Azerbaijan celebrates its 27th year as an independent and sovereign state today, marking more than a quarter century since the Caspian and South Caucasus regions nation became independent from more than 70 years of Soviet rule.
The Constitutional Act of State Independence of Azerbaijan, signed on October 18, 1991, officially established the modern state known as the Republic of Azerbaijan. Just over two months later, the entire Soviet Union was dissolved.
The document, which was adopted by the Supreme Council of Azerbaijan, was a kind of second birth to the independent Azerbaijani Republic. The Azerbaijan Democratic Republic had a brief life in the early part of the 20th century when, following the collapse of the Russian empire, activists created a free society in which both men and women could vote. But their dream was short lived. The ADR survived from May 1918 until 1920, when the Bolsheviks took over and later incorporated Azerbaijan into the USSR. Seventy-one years later, on December 29, 1991, a nationwide referendum was held, which garnered 95 percent of the vote in favor of the Constitutional Act and independence.
The first country to recognize Azerbaijan’s independence was Turkey, whose majority population is, like that of Azerbaijan, ethnically and linguistically Turkic. Romania, Pakistan, Switzerland, Iran, Israel, the UK, China, France, the U.S. and Russia all followed suit. By March 2, 1992, Azerbaijan had been admitted into the United Nations.
The newly-established country faced big challenges at that time. Azerbaijan was experiencing hard times due to Armenian military aggression, while the country’s economy was paralyzed after the collapse of the USSR. But the government under the leadership of late President Heydar Aliyev managed to bring the country into a new era.
“This is a very short period for history, but in the life of the Azerbaijani people it played the same significant role as if it were several decades or even a century,” Musa Gasimli, the member of the Azerbaijani Parliament told CBC. “During this period, Azerbaijan has managed to become a model of what an independent state should be. The Azerbaijani people have managed to build a strong state in this short time.”
In 1994, Azerbaijan and representatives from 11 international oil companies from seven countries inked a milestone agreement that reshaped Azerbaijan’s role in the global energy market.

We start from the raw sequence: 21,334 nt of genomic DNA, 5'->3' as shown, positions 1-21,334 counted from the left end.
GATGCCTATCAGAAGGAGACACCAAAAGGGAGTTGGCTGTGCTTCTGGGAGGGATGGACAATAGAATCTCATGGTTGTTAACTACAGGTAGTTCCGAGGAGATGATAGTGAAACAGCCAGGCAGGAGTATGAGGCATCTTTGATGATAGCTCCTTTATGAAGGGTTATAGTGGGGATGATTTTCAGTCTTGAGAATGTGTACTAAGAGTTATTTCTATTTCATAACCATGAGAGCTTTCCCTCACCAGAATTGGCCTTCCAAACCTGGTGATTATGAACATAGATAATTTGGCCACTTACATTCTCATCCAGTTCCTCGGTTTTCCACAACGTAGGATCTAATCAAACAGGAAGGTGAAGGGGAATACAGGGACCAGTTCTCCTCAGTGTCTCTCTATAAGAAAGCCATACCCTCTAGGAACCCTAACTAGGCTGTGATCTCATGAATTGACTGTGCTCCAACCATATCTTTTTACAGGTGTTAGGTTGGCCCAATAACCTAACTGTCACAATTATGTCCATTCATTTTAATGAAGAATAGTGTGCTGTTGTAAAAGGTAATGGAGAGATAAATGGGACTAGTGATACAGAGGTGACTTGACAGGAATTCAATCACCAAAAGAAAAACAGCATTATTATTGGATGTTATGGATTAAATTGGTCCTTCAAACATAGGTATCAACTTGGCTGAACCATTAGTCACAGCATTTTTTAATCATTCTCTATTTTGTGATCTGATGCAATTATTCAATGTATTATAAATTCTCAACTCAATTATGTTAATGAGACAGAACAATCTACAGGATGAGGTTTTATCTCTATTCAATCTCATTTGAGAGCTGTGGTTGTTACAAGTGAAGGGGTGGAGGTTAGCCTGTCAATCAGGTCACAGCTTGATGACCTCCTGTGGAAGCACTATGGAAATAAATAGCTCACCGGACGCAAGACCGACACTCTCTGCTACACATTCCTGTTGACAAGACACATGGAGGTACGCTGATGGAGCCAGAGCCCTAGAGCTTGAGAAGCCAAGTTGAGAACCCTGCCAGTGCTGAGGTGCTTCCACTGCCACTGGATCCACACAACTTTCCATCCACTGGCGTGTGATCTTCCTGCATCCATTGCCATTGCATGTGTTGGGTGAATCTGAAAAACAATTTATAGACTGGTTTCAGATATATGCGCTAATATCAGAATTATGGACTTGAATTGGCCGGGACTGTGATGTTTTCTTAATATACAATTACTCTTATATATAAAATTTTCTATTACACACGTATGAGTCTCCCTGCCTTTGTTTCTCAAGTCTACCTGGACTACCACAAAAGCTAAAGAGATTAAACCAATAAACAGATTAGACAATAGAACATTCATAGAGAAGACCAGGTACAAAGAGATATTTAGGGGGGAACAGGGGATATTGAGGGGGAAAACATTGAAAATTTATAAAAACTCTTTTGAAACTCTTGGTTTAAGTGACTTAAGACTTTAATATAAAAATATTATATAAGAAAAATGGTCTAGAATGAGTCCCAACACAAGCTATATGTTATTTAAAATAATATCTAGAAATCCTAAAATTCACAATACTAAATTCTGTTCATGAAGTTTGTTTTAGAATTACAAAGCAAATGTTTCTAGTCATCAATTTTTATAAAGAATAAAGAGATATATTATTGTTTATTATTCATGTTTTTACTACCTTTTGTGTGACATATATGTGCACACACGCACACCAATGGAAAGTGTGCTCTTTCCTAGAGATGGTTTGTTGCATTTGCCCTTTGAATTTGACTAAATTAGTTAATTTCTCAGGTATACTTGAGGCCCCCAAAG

The contract, known as the Agreement on the Joint Development and Production Sharing for the Azeri and Chirag Fields and the Deep Water Portion of the Gunashli Field in the Azerbaijan Sector of the Caspian Sea, fetched nearly $33 billion in investments to develop the off-shore oil reserves. More than three billion barrels of oil have been extracted from the fields through 2017, and officials have dubbed the agreement “the contract of the century.”
As of today, Azerbaijan’s $41 billion gross domestic product makes it the strongest economy in the South Caucasus, and ahead of its regional neighbors Georgia and Armenia.
But the relatively young country has been suffering from the military aggression since its independence, particularly in its Nagorno-Karabakh region and seven surrounding districts, which are all still occupied by another post-Soviet, South Caucasus state, namely Armenia.
Azerbaijan's Nagorno-Karabakh region and seven surrounding districts were occupied by Armenia during a war that lasted for three years until a ceasefire agreement in 1994, claiming the lives of over 30,000 Azerbaijanis and displacing one million more. Armenia has ignored four UN Security Council resolutions to withdraw its forces from occupied lands, perpetuating the conflict and maintaining what are high tensions between the two countries that were once part of the USSR.